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Craps: Tradeoffs

29 Dec 2022

By Royal Flushes
CINDY: Last week we looked at the tradeoffs you have when playing blackjack. This week we look at craps.

ABBY: Craps and roulette are probably tied for second place in the table game rankings and have been so for decades ever since blackjack swept the field in the 1960s with the coming of the card counting revolution.

CINDY: Craps was the World War II game that came up from the South and was originally called crabs. It became the big city game in the 1920s and 1930s and during World War II craps and poker dominated the soldiers’ playing time. After the war, the casinos jumped on craps and it took off for two decades until blackjack supplanted it.

ABBY: Craps players swear that it is the most exciting game of all the table games. I can’t disagree with that. I love craps.

CINDY: So, do I.

ABBY: It is a game with some big tradeoffs if played the way most craps players play it, poorly.

CINDY: There are many bets at craps, both right bets and wrong bets (sometimes called “don’t” or “darkside” bets). Wrong bets are when you are betting for the 7 to knock off a shooter. Very few players bet that way. Darkside players are not appreciated by the other craps players who are rooting for the numbers to be made and for the shooter to be highly successful. Some craps players hate the darkside players.

ABBY: The don’t players are the tradeoff when you play the game as a right player. A right player wants the shooter to hit numbers, not seven-out. You have to be able to handle players who are, for the most part, playing against your desires.

CINDY: And because there are so many bets at the game many players feel compelled to make many bets. It seems that this betting attitude dominates the game for many players. It is the worst attitude to have when you play craps because most of the bets are truly poor bets that have high house edges.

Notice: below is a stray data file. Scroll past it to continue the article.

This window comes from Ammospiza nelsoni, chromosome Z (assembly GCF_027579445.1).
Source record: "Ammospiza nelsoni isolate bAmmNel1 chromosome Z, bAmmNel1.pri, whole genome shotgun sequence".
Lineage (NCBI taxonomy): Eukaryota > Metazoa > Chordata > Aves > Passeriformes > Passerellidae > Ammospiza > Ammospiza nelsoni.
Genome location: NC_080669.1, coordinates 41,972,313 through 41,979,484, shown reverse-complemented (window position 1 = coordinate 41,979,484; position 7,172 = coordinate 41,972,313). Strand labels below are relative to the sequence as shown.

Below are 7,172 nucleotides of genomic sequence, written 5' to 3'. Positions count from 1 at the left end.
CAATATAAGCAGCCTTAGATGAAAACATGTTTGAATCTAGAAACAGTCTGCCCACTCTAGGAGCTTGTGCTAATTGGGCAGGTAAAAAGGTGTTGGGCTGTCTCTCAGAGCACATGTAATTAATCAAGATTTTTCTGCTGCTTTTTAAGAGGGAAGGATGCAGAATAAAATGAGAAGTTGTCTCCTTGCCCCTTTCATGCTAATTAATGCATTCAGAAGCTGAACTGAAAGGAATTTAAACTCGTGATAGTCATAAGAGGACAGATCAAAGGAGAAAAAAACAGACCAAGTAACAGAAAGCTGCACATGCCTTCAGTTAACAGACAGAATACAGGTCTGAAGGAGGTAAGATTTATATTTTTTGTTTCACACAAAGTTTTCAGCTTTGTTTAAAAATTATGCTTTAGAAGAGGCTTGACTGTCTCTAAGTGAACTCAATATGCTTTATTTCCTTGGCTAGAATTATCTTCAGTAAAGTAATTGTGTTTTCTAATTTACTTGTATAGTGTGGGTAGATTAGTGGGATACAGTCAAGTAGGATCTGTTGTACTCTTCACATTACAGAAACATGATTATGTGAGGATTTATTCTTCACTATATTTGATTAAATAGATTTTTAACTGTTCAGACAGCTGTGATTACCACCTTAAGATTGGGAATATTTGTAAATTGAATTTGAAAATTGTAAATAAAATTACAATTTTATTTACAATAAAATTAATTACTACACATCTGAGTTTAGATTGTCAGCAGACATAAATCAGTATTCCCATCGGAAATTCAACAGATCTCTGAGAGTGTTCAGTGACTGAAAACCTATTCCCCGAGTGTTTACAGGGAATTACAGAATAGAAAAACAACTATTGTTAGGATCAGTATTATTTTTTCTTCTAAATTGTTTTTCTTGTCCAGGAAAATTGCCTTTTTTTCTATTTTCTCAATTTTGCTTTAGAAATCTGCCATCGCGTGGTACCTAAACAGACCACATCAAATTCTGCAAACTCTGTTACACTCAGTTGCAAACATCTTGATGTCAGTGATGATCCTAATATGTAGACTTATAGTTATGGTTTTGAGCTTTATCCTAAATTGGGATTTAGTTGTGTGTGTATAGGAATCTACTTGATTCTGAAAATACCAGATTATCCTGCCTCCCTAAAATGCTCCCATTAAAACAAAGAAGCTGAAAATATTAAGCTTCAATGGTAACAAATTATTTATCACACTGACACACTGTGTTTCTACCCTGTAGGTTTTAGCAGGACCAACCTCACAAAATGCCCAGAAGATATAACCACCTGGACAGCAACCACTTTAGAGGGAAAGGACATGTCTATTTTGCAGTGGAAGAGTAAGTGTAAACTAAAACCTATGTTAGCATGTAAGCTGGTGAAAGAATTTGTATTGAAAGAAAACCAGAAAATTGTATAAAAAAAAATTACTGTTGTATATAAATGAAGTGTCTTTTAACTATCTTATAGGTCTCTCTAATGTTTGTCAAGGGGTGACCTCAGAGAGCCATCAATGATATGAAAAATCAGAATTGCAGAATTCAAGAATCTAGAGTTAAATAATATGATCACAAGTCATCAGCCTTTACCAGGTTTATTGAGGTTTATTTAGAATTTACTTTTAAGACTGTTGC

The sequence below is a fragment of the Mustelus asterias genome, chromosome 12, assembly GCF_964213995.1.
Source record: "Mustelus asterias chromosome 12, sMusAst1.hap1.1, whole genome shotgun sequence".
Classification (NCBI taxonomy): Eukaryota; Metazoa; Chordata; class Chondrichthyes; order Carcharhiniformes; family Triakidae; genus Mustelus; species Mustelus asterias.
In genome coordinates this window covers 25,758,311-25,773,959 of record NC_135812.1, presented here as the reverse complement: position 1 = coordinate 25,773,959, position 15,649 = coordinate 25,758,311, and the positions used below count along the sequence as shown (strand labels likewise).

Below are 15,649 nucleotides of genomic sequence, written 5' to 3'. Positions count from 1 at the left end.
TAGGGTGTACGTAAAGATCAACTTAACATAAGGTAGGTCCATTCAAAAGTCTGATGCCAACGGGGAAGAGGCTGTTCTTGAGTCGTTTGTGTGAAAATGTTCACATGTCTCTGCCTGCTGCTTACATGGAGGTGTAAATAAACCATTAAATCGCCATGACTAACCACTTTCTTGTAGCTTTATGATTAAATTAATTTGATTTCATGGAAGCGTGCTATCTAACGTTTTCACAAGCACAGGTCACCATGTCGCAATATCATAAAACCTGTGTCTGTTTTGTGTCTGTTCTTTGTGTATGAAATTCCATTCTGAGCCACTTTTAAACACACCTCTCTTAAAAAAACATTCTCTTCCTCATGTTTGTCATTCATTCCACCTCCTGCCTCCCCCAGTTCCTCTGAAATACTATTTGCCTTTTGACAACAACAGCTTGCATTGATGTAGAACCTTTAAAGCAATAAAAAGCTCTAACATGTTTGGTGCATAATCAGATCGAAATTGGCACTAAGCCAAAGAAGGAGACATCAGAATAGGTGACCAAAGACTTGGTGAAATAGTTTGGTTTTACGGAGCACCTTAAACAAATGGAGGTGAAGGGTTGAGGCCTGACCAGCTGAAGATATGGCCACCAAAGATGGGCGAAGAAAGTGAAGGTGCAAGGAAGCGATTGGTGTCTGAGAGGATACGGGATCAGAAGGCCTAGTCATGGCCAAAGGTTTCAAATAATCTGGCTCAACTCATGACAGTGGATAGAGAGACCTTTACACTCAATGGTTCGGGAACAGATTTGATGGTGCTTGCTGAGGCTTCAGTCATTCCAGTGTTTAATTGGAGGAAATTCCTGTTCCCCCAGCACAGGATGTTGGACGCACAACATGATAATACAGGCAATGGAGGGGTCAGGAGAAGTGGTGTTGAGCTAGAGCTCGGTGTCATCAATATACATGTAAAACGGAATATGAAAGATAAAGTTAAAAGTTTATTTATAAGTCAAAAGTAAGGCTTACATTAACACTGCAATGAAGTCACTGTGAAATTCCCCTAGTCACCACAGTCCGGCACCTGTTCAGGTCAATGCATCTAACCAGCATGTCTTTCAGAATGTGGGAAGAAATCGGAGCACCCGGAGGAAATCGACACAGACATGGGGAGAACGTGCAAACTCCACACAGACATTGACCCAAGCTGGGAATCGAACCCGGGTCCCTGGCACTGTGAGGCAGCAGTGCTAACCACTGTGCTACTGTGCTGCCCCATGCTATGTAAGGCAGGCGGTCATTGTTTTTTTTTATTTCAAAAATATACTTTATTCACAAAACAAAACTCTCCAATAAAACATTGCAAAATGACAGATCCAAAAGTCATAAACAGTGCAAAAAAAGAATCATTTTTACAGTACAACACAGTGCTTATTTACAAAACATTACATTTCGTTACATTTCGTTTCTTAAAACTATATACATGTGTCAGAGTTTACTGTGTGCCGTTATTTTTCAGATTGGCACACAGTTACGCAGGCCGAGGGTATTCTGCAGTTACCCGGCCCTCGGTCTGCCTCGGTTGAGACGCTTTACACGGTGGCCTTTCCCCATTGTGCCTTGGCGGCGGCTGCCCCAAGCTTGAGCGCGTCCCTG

ABBY: Craps can mean losses for most players and quick losses at that. You make six or seven bets and unless a shooter gets hot, which happens only here and there, you are looking for losses, sometimes major losses.

CINDY: You can only win one bet at a time but you can lose all your bets with a quick seven-out by the shooter. To get that money back you must go on a winning streak of one-bet-at-a-time and that is a rather big winning streak. It takes many one-bet wins to make your comeback. It rarely happens.

ABBY: The crap player seems to accept that aspect of the game….

CINDY: I don’t. The bad bets are bad bets and shouldn’t be made.

ABBY: Agreed but our attitudes tend to be a minority opinion.

CINDY: The tradeoff in craps is that the excitement level and the betting opportunities merge into a game where players may overplay their time at the table with ultimqtely bad results.

ABBY: It’s also a loud game. Many times, the loudness is because someone is having a good roll and players are cheering. Sometimes the loudness comes from the moans or expressions of despair on the part of the players. Some craps players, a little minority nowadays, are still anti-woman playing or at least shooting the dice during the game.

CINDY: These folks have more or less left the game. When we first started playing decades ago the anti-woman sentiment was stronger in the game. Now, not so much.

ABBY: I love playing the game but I would be broke if I followed the multiple bet strategy by making high house-edge wagers. That tradeoff can be called the sinking of the Titanic tradeoff. Bad bets are icebergs.

CINDY: To be avoided.

ABBY: Next week, we’ll look at roulette.

This article is provided by the Frank Scoblete Network. Melissa A. Kaplan is the network's managing editor. If you would like to use this article on your website, please contact Casino City Press, the exclusive web syndication outlet for the Frank Scoblete Network. To contact Frank, please e-mail him at

Craps: Tradeoffs is republished from
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